Significant private investment is currently being made in the modernization and expansion of this sector and international hotel companies have returned to Lebanon. Casino du Liban, which historically constituted a major tourist destination, reopened in 1996. The largest ski resort in the country has been expanded and modernized. The Government believes that, because of the return of peace and stability to the country and with the development of the necessary infrastructure, tourism will again contribute significantly to Lebanon's economy. Lebanon's tourism industry also relies on the large number of Lebanese living abroad, who return regularly to the country during the summer season.
Old towns still form the center or core of many Lebanese cities and towns. The majority of these old towns dot the coastline of Lebanon, with only a small number of them found in the country's interior. This reflects the nature of the Lebanese people who were a maritime culture largely involved in trade and commerce.
Located in the heart of two major world religions, Christianity and Islam, Lebanon has an old and rich religious background with diverse traditions. This is evident in the religious and multicultural blend that can be seen till present times and which gives a unique identity to the Lebanese society. Lebanon has been a refuge for persecuted religious groups for thousands of years, thus adding a vast amount of religious heritage to the country in both Christian and Islamic sanctuaries and holy places.
Inscribed as a world heritage site in 1984, Anjar was a commercial center for Levantine trade routes. Being only 1,300 years old, Anjar is one of Lebanon's newer archaeological sites. It was founded by the Umayyad Caliph Al-Walid ibn Abdel Malek (in the beginning of the 8th century) and takes its name from the Arabic Ain Gerrah meaning "the source of Gerrah", related to the Umayyad stronghold founded in the same era. The city's wide avenues are lined with mosques, palaces, baths, storehouses, and residences. The city ruins cover 114,000 square meters and are surrounded by large, fortified stone walls, over two meters thick and seven meters high. The rectangular city design is based on Roman city planning and architecture, with stonework and other features borrowed from the Byzantines. Two large avenues – the 20-meter-wide Cardo Maximus, running north to south, and the Decumanus Maximus, running east to west – divide the city into four quadrants. At the crossroads in the center of the city, four great tetrapylons mark the four corners of the intersection.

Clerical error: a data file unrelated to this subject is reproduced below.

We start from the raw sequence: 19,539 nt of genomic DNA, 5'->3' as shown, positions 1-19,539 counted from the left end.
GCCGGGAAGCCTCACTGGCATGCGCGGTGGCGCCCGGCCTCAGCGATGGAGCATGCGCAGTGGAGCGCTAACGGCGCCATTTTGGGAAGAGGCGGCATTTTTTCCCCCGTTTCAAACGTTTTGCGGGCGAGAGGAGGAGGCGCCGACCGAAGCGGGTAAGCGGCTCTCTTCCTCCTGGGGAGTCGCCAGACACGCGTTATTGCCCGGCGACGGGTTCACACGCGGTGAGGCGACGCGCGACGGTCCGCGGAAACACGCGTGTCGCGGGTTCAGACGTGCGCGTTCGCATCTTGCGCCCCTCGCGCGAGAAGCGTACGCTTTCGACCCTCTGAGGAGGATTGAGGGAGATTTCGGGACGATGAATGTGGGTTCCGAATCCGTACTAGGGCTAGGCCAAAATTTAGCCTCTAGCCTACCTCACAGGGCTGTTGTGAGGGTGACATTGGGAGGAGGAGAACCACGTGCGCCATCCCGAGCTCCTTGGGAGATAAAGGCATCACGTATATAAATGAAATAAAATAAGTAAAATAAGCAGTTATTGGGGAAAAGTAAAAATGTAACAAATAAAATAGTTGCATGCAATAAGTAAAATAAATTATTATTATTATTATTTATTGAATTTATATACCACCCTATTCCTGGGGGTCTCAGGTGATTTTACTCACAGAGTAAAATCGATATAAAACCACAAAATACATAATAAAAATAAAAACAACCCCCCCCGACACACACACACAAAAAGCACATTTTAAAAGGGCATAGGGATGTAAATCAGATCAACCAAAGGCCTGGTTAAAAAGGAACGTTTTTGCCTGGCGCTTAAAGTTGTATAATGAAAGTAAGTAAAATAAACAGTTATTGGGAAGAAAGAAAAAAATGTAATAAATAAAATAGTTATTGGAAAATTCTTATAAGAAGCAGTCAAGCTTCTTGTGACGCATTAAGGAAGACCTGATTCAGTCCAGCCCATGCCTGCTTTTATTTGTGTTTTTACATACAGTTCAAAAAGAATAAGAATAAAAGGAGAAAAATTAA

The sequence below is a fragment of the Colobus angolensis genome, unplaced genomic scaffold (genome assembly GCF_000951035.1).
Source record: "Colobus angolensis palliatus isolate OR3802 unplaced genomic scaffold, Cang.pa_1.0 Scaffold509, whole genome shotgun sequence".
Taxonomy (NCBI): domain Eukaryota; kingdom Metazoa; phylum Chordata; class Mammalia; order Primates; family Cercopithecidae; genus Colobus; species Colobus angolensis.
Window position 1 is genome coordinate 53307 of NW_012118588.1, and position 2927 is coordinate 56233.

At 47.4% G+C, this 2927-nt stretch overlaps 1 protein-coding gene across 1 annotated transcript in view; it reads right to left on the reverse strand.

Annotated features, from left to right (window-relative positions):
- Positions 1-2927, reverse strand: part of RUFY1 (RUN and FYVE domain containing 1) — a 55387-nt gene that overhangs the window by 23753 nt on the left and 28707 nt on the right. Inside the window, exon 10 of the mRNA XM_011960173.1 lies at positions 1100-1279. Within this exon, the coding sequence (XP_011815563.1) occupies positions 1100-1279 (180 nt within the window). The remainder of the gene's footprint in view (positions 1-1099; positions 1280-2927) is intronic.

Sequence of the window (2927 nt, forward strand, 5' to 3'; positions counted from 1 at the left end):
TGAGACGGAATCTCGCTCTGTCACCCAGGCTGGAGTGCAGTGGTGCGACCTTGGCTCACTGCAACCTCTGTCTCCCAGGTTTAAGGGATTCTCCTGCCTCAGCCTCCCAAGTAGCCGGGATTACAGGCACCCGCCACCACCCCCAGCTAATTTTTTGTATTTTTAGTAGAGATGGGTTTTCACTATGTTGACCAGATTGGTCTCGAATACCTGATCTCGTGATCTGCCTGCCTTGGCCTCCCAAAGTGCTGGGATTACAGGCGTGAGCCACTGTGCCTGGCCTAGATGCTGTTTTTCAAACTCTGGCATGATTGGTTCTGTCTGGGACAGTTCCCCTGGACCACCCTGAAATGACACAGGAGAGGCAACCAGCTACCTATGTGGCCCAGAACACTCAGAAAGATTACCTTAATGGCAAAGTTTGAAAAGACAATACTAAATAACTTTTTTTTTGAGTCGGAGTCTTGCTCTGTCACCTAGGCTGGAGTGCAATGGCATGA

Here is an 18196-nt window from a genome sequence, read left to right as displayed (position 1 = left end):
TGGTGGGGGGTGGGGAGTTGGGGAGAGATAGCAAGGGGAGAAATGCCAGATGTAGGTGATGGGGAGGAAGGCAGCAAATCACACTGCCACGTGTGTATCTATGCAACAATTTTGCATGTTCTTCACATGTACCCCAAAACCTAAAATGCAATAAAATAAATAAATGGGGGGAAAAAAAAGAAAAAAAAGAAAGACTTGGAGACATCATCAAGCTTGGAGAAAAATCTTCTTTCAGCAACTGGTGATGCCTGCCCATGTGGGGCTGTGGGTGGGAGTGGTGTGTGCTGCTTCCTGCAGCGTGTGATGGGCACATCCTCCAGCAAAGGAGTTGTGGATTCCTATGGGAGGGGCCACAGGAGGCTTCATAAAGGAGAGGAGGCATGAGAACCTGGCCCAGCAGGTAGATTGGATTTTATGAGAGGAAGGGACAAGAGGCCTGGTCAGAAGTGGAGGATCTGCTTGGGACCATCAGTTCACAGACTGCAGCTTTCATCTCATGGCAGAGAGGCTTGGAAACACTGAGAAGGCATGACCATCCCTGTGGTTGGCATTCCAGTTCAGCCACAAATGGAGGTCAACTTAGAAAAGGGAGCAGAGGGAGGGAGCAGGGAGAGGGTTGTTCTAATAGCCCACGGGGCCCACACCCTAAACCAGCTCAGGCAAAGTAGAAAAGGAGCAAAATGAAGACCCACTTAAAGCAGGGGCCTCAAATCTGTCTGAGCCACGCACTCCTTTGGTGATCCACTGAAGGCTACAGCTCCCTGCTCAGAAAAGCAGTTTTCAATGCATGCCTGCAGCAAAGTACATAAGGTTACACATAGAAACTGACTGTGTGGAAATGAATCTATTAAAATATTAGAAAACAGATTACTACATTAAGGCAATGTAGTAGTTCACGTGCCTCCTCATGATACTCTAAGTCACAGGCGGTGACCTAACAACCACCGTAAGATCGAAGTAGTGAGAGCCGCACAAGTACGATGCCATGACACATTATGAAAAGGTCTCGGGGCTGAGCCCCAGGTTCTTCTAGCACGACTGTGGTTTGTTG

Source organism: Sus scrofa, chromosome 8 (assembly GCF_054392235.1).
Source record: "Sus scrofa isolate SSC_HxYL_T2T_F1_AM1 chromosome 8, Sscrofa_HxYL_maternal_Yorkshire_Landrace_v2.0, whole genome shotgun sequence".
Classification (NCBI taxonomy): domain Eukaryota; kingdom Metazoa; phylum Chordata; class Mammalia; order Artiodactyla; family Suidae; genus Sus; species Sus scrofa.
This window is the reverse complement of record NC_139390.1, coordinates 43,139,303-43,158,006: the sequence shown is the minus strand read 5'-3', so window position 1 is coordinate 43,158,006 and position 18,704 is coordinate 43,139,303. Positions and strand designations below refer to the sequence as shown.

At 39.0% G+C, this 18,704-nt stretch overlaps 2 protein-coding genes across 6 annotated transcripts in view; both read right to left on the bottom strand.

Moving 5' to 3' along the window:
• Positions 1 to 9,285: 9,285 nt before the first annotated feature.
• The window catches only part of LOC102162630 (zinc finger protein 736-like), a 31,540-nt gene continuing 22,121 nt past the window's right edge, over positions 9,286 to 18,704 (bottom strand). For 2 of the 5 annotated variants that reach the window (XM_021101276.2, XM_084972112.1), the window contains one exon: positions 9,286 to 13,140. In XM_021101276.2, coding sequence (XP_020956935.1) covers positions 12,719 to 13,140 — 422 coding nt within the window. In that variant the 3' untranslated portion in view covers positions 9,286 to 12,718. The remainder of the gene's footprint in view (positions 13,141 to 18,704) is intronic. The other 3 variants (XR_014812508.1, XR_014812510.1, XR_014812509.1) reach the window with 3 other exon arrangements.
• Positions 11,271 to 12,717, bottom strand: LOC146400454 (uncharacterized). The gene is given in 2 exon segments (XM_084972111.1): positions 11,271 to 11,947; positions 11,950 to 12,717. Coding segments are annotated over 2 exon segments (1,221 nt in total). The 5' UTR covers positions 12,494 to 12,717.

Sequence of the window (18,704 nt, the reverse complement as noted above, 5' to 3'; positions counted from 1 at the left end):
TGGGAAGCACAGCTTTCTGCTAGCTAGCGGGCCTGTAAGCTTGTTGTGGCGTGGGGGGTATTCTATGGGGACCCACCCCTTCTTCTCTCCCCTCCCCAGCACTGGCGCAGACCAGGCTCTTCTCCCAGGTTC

During the Phoenician era, Baalbek was a small village. Little remains of the Phoenician structures of the city, which was later named Heliopolis under the Hellenistic rule and extensively rebuilt by the Romans. After the arrival of the Romans to Phoenicia in 64 B.C., the city was transformed to a celebrated sanctuary where (Jupiter, Venus, and Mercury) and it was overlaid during a period of two centuries by a series of colossal temples. Modern-day visitors to Baalbek can enter the site through the grand Roman propylaea and walk through the two large colonnaded courtyards to reach the complex's great temples:
Byblos was inscribed as a world heritage site in 1984. Inhabited since the Neolithic age, it witnessed the arrival of successive civilizations, from Phoenicians and Crusaders to Ottoman Turks. Byblos is a historical Mediterranean region dating back thousands of years and closely associated with the spread of the Phoenician alphabet.